With Postmortem Testing, ‘Last Responders’ Shed Light On Pandemic’s Spread
By Michelle Andrews/NPR
As the coronavirus pandemic has unfolded, all eyes have been on the medical workers and public health disease detectives fighting on the front lines ― and sometimes giving their lives — to bring the coronavirus under control.
But as efforts to test for the coronavirus and trace cases continues, medical examiners and coroners play a vital — if often unsung ― role. These “last responders” are typically called on to investigate and determine the causes of deaths that are unexpected or unnatural, including deaths that occur at home.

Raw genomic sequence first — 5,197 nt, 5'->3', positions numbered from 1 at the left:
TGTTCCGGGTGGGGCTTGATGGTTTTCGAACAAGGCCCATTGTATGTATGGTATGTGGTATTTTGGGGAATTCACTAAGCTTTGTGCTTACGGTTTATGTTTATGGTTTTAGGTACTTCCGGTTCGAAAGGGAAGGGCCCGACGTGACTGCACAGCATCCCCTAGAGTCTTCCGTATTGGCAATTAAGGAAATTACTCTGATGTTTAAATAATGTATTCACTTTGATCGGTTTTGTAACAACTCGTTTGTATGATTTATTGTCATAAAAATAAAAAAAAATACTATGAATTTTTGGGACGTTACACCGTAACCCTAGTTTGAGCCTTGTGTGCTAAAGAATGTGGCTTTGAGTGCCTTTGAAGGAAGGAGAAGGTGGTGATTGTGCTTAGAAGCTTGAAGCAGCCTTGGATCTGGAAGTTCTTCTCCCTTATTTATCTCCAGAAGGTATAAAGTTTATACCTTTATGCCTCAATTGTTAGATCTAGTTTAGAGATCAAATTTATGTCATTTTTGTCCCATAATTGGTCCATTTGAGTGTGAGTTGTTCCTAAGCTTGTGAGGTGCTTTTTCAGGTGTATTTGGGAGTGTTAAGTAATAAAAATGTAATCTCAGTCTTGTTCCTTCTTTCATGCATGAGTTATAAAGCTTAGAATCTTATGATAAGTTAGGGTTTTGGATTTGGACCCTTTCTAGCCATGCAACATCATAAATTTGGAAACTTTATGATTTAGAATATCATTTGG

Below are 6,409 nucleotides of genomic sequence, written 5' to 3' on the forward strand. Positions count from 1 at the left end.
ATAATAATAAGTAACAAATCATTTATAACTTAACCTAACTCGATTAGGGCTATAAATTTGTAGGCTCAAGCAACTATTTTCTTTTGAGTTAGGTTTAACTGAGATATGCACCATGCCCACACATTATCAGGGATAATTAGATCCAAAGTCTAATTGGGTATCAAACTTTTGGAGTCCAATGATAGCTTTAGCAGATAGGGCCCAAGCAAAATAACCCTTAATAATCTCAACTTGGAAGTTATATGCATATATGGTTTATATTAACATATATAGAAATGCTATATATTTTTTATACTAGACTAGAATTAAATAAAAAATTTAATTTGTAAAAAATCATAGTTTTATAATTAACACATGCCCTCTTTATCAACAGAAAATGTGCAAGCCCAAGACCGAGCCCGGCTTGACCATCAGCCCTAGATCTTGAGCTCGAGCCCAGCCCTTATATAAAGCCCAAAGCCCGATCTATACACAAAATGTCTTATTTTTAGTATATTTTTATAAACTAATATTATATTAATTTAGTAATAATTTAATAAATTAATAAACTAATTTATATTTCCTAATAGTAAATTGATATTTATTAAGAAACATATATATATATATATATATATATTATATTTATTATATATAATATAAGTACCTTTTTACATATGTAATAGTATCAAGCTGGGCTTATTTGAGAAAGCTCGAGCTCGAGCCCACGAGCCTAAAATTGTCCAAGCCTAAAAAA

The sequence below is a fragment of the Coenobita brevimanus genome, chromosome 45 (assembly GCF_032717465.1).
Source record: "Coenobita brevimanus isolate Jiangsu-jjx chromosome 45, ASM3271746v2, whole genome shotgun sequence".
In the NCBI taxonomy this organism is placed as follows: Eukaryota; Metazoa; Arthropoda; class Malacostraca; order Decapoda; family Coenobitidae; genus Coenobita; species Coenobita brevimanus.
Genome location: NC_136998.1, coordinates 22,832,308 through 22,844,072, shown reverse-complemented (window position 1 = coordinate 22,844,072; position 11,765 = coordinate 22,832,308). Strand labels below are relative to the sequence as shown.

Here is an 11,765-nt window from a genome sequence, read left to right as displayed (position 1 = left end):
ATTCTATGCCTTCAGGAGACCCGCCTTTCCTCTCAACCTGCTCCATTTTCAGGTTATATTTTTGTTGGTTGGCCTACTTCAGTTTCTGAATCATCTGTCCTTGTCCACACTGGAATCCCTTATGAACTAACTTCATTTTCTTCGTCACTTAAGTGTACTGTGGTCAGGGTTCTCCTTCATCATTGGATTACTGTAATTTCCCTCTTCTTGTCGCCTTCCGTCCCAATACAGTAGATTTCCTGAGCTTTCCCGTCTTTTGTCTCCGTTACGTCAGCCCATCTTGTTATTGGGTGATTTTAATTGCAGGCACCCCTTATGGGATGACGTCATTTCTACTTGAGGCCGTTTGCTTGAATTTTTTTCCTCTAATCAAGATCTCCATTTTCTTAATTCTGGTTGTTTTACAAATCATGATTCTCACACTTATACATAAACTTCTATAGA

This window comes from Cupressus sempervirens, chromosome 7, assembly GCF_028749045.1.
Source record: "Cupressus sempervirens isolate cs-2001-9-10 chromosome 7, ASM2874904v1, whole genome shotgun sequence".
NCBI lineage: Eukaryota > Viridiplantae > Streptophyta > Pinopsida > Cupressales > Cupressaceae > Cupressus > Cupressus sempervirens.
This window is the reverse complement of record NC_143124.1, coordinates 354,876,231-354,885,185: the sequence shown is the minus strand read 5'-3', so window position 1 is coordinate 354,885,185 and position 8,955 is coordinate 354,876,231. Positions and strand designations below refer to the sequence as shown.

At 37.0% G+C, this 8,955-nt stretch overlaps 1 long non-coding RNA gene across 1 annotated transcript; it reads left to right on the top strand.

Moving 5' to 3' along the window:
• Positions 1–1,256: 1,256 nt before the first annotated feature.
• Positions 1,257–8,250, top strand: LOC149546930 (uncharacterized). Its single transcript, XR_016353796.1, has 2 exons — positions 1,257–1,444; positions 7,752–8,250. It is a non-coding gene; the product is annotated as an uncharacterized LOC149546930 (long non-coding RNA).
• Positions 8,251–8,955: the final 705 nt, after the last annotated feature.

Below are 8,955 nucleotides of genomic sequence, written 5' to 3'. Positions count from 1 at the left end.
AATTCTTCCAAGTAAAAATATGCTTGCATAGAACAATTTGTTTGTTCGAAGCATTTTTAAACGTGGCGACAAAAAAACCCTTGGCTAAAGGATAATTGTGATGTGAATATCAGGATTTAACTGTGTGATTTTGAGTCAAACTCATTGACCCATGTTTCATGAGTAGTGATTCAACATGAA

In the early days of the outbreak, a scarcity of tests often hampered their efforts. Now, as that equipment gradually becomes more widely available, these professionals may be able to fill in answers about how people died and if those deaths were related to the coronavirus. And these confirmed cases can also help investigators trace contacts who may also be infected.
Those changes won’t happen at once or uniformly across the country, experts predict. In addition, an increase in postmortem testing is likely to put coroners and medical examiners in the middle of a debate heating up about the true number of COVID-19 casualties.